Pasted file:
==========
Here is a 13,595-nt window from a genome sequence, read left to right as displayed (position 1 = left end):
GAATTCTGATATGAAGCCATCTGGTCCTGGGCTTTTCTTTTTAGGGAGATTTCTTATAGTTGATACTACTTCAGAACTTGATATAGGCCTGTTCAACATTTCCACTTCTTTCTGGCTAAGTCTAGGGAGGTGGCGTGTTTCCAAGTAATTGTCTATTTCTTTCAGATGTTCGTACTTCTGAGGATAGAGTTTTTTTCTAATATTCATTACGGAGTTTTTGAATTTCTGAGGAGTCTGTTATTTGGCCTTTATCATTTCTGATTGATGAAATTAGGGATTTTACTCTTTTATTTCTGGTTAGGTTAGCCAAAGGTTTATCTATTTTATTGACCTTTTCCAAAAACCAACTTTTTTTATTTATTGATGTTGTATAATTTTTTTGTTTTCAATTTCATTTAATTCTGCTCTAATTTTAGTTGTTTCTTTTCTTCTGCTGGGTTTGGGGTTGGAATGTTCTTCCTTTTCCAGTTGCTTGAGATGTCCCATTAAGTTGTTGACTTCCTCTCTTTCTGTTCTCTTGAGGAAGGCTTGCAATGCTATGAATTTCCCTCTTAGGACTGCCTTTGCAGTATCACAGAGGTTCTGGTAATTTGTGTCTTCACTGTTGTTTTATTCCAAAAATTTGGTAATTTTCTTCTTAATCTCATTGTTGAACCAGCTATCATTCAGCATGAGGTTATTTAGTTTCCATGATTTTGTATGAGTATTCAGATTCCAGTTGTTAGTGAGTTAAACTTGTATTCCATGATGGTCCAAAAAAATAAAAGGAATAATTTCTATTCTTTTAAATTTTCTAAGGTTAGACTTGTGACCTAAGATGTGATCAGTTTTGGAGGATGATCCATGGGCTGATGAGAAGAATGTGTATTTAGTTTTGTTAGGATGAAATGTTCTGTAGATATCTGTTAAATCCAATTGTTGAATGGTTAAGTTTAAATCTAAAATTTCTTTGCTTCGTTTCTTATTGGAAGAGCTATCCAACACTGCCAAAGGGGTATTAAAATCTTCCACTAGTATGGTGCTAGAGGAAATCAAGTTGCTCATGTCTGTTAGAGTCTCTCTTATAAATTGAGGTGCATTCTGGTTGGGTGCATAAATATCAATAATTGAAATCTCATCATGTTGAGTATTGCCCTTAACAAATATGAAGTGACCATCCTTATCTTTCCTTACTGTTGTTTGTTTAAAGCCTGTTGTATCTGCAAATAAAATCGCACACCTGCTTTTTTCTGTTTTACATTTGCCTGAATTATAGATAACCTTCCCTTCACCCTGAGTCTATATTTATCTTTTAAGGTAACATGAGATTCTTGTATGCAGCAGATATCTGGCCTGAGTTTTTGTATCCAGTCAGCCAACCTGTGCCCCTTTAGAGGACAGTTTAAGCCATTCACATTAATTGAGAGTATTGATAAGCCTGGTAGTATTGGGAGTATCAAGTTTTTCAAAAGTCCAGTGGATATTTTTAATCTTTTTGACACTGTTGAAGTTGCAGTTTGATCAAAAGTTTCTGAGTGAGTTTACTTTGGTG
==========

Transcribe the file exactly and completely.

Here is a 13,595-nt window from a genome sequence, read left to right as displayed (position 1 = left end):
GAATTCTGATATGAAGCCATCTGGTCCTGGGCTTTTCTTTTTAGGGAGATTTCTTATAGTTGATACTACTTCAGAACTTGATATAGGCCTGTTCAACATTTCCACTTCTTTCTGGCTAAGTCTAGGGAGGTGGCGTGTTTCCAAGTAATTGTCTATTTCTTTCAGATGTTCGTACTTCTGAGGATAGAGTTTTTTTCTAATATTCATTACGGAGTTTTTGAATTTCTGAGGAGTCTGTTATTTGGCCTTTATCATTTCTGATTGATGAAATTAGGGATTTTACTCTTTTATTTCTGGTTAGGTTAGCCAAAGGTTTATCTATTTTATTGACCTTTTCCAAAAACCAACTTTTTTTATTTATTGATGTTGTATAATTTTTTTGTTTTCAATTTCATTTAATTCTGCTCTAATTTTAGTTGTTTCTTTTCTTCTGCTGGGTTTGGGGTTGGAATGTTCTTCCTTTTCCAGTTGCTTGAGATGTCCCATTAAGTTGTTGACTTCCTCTCTTTCTGTTCTCTTGAGGAAGGCTTGCAATGCTATGAATTTCCCTCTTAGGACTGCCTTTGCAGTATCACAGAGGTTCTGGTAATTTGTGTCTTCACTGTTGTTTTATTCCAAAAATTTGGTAATTTTCTTCTTAATCTCATTGTTGAACCAGCTATCATTCAGCATGAGGTTATTTAGTTTCCATGATTTTGTATGAGTATTCAGATTCCAGTTGTTAGTGAGTTAAACTTGTATTCCATGATGGTCCAAAAAAATAAAAGGAATAATTTCTATTCTTTTAAATTTTCTAAGGTTAGACTTGTGACCTAAGATGTGATCAGTTTTGGAGGATGATCCATGGGCTGATGAGAAGAATGTGTATTTAGTTTTGTTAGGATGAAATGTTCTGTAGATATCTGTTAAATCCAATTGTTGAATGGTTAAGTTTAAATCTAAAATTTCTTTGCTTCGTTTCTTATTGGAAGAGCTATCCAACACTGCCAAAGGGGTATTAAAATCTTCCACTAGTATGGTGCTAGAGGAAATCAAGTTGCTCATGTCTGTTAGAGTCTCTCTTATAAATTGAGGTGCATTCTGGTTGGGTGCATAAATATCAATAATTGAAATCTCATCATGTTGAGTATTGCCCTTAACAAATATGAAGTGACCATCCTTATCTTTCCTTACTGTTGTTTGTTTAAAGCCTGTTGTATCTGCAAATAAAATCGCACACCTGCTTTTTTCTGTTTTACATTTGCCTGAATTATAGATAACCTTCCCTTCACCCTGAGTCTATATTTATCTTTTAAGGTAACATGAGATTCTTGTATGCAGCAGATATCTGGCCTGAGTTTTTGTATCCAGTCAGCCAACCTGTGCCCCTTTAGAGGACAGTTTAAGCCATTCACATTAATTGAGAGTATTGATAAGCCTGGTAGTATTGGGAGTATCAAGTTTTTCAAAAGTCCAGTGGATATTTTTAATCTTTTTGACACTGTTGAAGTTGCAGTTTGATCAAAAGTTTCTGAGTGAGTTTACTTTGGTG